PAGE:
Zakaria asserts that the Western world is not becoming less democratic; instead it is becoming less liberal. The explosive rise of populism is a testament to this forecast. Let us take the case of Brexit to better understand this. A portmanteau of the words “Britain” and “exit”, Brexit is a term that refers to Britain’s divorce from the European Union (EU). In 2013, then Prime Minister of the UK, David Cameron, promised a national referendum on the issue of European Union membership. He wanted the question to be settled once and for all. He was convinced that of the two options – Remain or Leave – the former would win by a landslide. However, following the referendum in June 2016, Leave won.

Over thirty million Britons voted on the issue, and the verdict was Leave (51.9% votes), as opposed to Remain (48.1% votes). While the reasons for Britons wanting to leave or remain with the EU are many and varied, two of the common themes that often emerge for those who voted to leave were: a) a call for greater independence of the UK, and b) the issue of immigration. According to Lord Ashcroft Polls (2016), 49% of the Leave voters believed that “The principle decisions about the UK should be taken in the UK”. This first major reason is tied in with Euroscepticism. Perhaps it would be wrong to label it as an overarching ideology (“-ism”), given how it is found in different political backgrounds. It may instead be seen as some form of opposition to the principle of European integration. One-third of the Leave voters believed that “voting to leave the EU offered the best chance for the UK to regain control over immigration and its own borders”. The results by the British Election Study, which categorized the reasons into fifty-four major categories, were also similar. The most common reason cited to Leave was “Sovereignty/EU bureaucracy”. This was closely followed by “Immigration”.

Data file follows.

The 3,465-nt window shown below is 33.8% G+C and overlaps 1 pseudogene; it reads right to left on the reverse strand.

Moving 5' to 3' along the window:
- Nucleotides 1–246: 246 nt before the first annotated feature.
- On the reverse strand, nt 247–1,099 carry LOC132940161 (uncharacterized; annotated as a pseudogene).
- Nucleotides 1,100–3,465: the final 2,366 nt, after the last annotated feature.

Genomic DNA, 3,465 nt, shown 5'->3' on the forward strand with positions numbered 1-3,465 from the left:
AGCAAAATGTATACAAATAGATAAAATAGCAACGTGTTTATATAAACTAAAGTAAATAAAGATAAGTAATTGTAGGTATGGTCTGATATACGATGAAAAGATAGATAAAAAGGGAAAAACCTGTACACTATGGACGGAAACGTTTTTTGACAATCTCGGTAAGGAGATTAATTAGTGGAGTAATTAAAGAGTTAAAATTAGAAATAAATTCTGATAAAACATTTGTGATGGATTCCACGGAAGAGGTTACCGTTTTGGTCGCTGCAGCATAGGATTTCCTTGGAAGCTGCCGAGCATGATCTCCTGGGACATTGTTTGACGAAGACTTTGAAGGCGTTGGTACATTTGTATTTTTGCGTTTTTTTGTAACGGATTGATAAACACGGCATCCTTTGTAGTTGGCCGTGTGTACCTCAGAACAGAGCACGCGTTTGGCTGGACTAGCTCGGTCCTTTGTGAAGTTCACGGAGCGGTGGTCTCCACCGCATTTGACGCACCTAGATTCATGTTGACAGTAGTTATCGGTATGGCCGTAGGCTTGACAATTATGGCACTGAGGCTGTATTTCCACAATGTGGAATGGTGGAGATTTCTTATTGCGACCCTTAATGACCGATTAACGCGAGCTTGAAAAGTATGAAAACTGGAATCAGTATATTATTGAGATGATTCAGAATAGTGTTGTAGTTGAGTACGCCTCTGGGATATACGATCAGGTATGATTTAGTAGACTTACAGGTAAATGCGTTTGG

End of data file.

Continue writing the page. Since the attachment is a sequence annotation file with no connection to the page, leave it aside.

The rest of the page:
The Leave campaign was fought under the banner “Take Back Control”. This suggests that people can control their lives only as national citizens of a sovereign state. Such a political ideology may be termed “Faragism” after Nigel Farage, the leader of the United Kingdom Independent Party (UKIP). This ideology have three major components:

i) control is conditional to full national sovereignty of a nation-state;

ii) control over immigration is of the essence, and may be seen as the most important form of control, and

iii) the European Union must be disbanded so as to ensure sovereignty of European nation-states (Morgan 2016).

Faragism may be seen as an ideology that combines and propagates populism, conservatism and Euroscepticism. One may perhaps go so far as to say that this ideology depicts antipathy towards ideas of liberal democracy itself (Mounck, 2016).